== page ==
I think it’s very important that if you are a line manager, team leader, or a supervisor, you must also be striving towards becoming a highly effective leader. It was my responsibility to lead the team, and results were my responsibility.

But, it was also my responsibility to motivate the team, and the best way I believe to motivate a team is to lead from the front, and lead by example. By helping the team and working in the same dirty environment as them, and seeing things from their level definitely did motivate the team.

The camaraderie between the team improved, we hung out socially a lot more, and we trusted each other. That is what a highly effective leader does.

One of the main tasks I worked on with the team was re-building the train bogies. The bogies are what hold the wheels and axles in place, along with other safety critical equipment. Our team had a bogie expert, so I took the lead from him.

I could see that he really enjoyed leading his leader, and it motivated him a lot. The rest of the team fed off watching their leader being led, and they too took motivation from it. I was being led and influenced, but at the same time my own influence increased.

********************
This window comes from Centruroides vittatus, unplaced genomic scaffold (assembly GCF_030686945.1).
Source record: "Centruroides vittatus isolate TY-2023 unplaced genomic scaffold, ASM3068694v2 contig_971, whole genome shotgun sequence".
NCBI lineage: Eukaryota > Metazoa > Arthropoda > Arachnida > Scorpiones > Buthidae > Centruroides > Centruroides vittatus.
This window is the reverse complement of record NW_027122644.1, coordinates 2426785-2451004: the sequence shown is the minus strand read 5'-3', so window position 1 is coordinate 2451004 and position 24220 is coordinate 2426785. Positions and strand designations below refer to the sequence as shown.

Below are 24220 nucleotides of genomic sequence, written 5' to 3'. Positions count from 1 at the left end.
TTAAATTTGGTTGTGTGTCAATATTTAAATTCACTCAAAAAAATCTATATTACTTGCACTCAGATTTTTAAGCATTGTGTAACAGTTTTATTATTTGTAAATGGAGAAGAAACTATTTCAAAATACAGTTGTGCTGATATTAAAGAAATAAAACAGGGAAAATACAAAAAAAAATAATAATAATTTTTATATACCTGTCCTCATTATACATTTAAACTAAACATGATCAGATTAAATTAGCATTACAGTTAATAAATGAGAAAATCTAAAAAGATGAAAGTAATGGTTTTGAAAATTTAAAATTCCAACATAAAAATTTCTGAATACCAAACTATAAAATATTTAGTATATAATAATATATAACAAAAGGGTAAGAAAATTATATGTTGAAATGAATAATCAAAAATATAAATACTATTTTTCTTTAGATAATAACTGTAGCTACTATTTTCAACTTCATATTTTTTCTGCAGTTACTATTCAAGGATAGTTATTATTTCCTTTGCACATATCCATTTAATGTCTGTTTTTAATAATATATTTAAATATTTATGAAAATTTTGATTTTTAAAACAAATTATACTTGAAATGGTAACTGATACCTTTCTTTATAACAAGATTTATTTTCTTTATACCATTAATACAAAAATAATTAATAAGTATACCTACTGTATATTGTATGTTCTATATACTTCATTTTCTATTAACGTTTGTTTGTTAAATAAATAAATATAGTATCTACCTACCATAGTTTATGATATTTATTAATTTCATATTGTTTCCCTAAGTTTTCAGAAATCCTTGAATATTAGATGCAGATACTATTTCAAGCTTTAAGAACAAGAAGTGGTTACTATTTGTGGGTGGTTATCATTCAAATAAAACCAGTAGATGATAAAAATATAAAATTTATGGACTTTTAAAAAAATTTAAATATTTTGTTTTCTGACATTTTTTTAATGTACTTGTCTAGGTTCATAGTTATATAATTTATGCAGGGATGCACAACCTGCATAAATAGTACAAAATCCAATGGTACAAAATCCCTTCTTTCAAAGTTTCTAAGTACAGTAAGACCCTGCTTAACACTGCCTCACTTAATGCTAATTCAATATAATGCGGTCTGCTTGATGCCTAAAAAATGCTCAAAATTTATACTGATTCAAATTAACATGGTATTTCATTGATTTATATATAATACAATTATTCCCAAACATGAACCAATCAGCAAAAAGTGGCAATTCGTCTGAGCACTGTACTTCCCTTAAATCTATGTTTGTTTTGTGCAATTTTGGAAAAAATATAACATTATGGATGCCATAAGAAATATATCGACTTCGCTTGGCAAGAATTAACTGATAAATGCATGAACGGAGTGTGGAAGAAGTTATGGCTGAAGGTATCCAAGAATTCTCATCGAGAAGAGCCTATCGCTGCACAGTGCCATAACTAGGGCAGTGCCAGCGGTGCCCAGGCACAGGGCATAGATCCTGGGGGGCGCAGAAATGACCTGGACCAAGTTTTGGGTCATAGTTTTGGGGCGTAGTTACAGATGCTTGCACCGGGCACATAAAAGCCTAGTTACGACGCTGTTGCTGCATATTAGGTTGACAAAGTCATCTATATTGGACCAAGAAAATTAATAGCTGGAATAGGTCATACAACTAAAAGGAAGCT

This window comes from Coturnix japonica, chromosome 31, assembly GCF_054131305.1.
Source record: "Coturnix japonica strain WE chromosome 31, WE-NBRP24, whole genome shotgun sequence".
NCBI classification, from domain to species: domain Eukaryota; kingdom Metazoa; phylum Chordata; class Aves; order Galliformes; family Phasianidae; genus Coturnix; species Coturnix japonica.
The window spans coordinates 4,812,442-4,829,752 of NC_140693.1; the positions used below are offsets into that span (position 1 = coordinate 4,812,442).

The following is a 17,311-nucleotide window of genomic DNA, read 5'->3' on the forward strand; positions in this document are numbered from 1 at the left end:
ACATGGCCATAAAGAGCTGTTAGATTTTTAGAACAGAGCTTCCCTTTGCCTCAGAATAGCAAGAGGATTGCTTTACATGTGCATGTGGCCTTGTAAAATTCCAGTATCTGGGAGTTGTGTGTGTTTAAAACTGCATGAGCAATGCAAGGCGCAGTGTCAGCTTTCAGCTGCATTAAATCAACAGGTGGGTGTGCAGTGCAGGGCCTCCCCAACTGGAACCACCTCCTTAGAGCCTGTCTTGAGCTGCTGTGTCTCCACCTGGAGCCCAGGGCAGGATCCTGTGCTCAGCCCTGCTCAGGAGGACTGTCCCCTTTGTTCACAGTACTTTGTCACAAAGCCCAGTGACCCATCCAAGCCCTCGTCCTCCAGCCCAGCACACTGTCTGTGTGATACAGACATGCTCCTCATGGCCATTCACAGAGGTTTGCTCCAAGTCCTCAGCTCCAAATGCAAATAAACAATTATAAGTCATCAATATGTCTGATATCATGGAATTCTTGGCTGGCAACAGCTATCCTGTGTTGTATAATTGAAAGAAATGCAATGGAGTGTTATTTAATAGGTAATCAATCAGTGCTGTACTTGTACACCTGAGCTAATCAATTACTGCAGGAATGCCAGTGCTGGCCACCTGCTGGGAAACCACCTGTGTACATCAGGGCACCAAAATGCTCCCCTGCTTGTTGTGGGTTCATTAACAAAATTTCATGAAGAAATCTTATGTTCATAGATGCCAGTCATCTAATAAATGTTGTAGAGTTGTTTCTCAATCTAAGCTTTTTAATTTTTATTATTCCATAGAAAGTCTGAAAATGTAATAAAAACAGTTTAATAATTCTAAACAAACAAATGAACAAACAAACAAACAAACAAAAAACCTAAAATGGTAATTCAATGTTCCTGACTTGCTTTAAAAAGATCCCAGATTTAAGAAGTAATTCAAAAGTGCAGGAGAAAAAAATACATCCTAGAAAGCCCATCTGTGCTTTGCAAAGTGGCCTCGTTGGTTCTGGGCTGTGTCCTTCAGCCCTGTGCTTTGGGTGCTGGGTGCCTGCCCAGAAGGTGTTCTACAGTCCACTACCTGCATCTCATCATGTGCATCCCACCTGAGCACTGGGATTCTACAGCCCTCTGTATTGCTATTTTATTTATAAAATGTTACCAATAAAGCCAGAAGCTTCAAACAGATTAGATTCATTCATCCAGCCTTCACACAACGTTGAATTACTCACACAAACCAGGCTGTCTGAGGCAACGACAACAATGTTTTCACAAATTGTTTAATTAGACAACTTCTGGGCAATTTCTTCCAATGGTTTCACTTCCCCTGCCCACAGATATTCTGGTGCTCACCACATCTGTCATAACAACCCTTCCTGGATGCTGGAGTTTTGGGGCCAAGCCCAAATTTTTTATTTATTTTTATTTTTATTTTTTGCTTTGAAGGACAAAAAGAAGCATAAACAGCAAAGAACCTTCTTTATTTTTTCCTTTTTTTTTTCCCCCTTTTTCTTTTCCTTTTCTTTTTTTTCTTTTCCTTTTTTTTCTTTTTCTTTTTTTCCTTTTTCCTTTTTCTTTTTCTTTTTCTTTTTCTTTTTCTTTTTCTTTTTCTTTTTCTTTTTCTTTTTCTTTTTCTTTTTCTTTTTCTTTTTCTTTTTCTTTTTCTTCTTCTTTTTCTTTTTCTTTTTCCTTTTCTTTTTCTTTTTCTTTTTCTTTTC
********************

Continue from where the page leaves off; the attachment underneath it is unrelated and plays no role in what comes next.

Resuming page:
Being part of the bogie building team, and helping them where they needed it enabled us to improve and fix more trains in one week than we had before. All because we were highly motivated.

I must say I had a lot of fun being part of that team, and they had a lot of fun working with me too. Every Monday we had a team brief and we would discuss the work we did the previous week.

The team were excited to present their results because they were always improving each week. I made sure I sat out of the briefing and let the team run with it.

We set our own targets, and I vowed to work alongside the team on the workshop floor and “get my hands dirty” every week. I did this because I knew this was the best way to motivate my team, and most of all it was so much fun.